Tron 3 Gets A Writer, Franchise Future May Depend On Your Kids

By Josh Tyler 2011-06-07 18:20:43discussion comments
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Work on a sequel to Tron: Legacy is underway. We’ve known it was coming for awhile, but today Disney announced that they’ve hired David DiGilio to work on the script. Adam Horowitz and Adam Kitsis wrote the previous film, but have moved on to writing a fairytale show called Once Upon a Time for ABC. If you saw Tron: Legacy, you know this is good news.

It’s good news because for all its charms, if there’s one, glaring problem with Legacy it’s the movie’s script. The story was weak, it never really worked, and even Disney sort of agreed since they brought in the team from Pixar at the eleventh hour to write addition scenes for reshoots. The amazing thing here is that Disney was originally going to bring Horowitz and Kitsis back, and that they didn’t go out and find another right from the start. Things have worked out for the best, one way or another.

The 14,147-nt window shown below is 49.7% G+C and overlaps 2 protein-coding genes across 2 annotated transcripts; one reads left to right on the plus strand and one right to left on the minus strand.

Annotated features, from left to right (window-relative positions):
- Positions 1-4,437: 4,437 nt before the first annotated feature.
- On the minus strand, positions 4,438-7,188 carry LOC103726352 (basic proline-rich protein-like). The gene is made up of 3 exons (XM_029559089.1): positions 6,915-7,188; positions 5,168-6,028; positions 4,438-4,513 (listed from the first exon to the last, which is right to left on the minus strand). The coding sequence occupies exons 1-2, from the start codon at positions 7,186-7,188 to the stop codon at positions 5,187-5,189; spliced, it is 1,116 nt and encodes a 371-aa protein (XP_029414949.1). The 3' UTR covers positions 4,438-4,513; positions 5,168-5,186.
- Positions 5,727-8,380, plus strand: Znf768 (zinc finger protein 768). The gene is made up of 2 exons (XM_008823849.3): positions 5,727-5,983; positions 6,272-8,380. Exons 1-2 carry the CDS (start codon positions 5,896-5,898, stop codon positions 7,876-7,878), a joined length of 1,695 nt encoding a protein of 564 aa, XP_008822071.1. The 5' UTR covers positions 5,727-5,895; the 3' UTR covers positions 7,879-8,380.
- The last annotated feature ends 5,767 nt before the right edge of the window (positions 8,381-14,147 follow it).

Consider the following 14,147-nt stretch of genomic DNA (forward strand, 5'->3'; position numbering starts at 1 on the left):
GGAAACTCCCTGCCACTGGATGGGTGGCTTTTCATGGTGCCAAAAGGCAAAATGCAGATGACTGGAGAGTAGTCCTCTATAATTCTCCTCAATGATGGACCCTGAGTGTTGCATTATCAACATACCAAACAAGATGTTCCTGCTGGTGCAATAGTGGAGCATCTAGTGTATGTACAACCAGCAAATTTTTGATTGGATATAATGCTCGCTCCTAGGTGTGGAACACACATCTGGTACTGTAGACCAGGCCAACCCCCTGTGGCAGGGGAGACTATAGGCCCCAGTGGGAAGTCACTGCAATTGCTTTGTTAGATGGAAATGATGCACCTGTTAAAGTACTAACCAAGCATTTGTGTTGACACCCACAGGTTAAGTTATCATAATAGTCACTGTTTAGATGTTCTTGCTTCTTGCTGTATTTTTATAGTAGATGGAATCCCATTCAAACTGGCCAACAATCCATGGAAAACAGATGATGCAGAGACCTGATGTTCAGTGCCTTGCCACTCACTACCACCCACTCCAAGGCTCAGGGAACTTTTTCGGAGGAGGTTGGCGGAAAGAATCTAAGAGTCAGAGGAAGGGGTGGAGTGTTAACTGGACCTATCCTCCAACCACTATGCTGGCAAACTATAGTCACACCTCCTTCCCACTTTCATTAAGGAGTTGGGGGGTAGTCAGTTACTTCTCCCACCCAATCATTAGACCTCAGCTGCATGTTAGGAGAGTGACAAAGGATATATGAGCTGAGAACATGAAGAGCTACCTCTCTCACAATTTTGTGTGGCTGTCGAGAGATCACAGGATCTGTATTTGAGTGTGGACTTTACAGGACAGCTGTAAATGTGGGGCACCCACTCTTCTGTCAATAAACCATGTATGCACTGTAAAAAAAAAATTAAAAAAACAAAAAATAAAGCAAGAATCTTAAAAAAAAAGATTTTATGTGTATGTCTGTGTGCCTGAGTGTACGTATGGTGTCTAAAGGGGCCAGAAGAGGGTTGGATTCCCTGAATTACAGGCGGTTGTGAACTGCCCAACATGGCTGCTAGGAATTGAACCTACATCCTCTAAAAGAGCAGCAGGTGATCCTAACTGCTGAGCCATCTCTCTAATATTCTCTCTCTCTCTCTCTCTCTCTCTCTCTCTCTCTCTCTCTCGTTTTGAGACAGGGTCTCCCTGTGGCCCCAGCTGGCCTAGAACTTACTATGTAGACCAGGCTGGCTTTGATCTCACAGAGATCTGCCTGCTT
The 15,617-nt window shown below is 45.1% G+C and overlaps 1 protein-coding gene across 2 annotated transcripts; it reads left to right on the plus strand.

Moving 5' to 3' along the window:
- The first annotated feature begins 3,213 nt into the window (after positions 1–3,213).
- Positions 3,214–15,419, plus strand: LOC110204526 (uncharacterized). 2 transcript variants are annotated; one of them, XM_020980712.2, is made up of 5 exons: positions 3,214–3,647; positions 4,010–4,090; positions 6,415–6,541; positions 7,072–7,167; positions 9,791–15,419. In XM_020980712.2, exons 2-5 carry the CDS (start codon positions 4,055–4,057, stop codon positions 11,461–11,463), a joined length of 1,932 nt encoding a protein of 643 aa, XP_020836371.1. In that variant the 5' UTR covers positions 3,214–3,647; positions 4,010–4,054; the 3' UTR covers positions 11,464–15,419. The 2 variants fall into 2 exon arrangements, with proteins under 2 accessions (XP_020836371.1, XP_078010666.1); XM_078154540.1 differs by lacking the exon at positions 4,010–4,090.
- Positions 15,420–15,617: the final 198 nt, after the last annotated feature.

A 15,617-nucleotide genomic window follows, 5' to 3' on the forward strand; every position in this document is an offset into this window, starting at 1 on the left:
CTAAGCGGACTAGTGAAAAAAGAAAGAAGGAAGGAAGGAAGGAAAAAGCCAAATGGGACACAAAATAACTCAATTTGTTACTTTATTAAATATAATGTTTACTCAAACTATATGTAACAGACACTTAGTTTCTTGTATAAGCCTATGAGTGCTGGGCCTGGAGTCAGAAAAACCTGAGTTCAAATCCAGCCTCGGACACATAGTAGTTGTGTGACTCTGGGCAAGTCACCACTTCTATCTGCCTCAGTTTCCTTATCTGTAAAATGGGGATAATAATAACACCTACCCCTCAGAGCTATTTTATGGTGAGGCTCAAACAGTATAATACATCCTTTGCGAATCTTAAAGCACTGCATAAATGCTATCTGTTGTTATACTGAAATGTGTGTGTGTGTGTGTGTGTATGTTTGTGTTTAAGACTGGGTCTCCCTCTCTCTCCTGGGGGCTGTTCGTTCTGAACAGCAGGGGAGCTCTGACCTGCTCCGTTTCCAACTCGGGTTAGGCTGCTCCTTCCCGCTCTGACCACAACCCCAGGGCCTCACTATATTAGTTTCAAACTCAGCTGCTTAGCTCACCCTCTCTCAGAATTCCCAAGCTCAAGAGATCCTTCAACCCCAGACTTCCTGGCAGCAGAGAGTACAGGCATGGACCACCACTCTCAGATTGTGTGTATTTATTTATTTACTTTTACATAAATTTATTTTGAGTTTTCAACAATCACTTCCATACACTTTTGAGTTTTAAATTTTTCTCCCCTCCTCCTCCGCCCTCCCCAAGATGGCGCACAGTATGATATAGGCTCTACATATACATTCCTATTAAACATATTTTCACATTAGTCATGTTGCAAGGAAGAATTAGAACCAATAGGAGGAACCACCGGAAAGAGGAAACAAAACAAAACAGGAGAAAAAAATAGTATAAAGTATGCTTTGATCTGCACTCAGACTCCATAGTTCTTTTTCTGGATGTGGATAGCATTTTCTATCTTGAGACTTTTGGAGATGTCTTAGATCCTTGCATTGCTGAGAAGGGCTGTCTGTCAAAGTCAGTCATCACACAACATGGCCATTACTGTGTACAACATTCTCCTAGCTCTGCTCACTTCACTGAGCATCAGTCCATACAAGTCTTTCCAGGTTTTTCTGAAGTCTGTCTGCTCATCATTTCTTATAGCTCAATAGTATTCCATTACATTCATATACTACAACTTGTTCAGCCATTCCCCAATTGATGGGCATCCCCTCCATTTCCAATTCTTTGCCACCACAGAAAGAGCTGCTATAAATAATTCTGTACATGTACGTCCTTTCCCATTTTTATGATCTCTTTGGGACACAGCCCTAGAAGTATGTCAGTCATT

The thing is that even though Disney has started work on the Tron 3 script, they may not be entirely committed to making it. THR says that whether or not they keep moving forward may depend in part on how well the upcoming, Disney XD, animated series Tron: Uprising does when it debuts on television next year. That seems like a strange way to gauge this thing, since the show is on a channel that no one over the age of 13 really watches, while the feature films were geared towards an audience of much wider age groups.

As for whether DiGilio is up to the task of fixing the problems started by Horowitz and Kitsis’ script, your guess is as good as ours. He’s only ever written one feature, the better than you’d expect family movie Eight Below. Does the fact that Disney’s basing the production of Tron 3 on whether or not a kids cartoon does well, and then hiring a guy whose only experience is in writing a movie for kids, indicate that Tron 3 will be crafted to appeal to an even younger demographic than the first one? Maybe that's not a bad thing, if it keeps them away from slathering the whole thing in more, endless, sort of boring corporate intrigue again. I'm pretty sure kids don't care about stock prices. Let the worrying begin.
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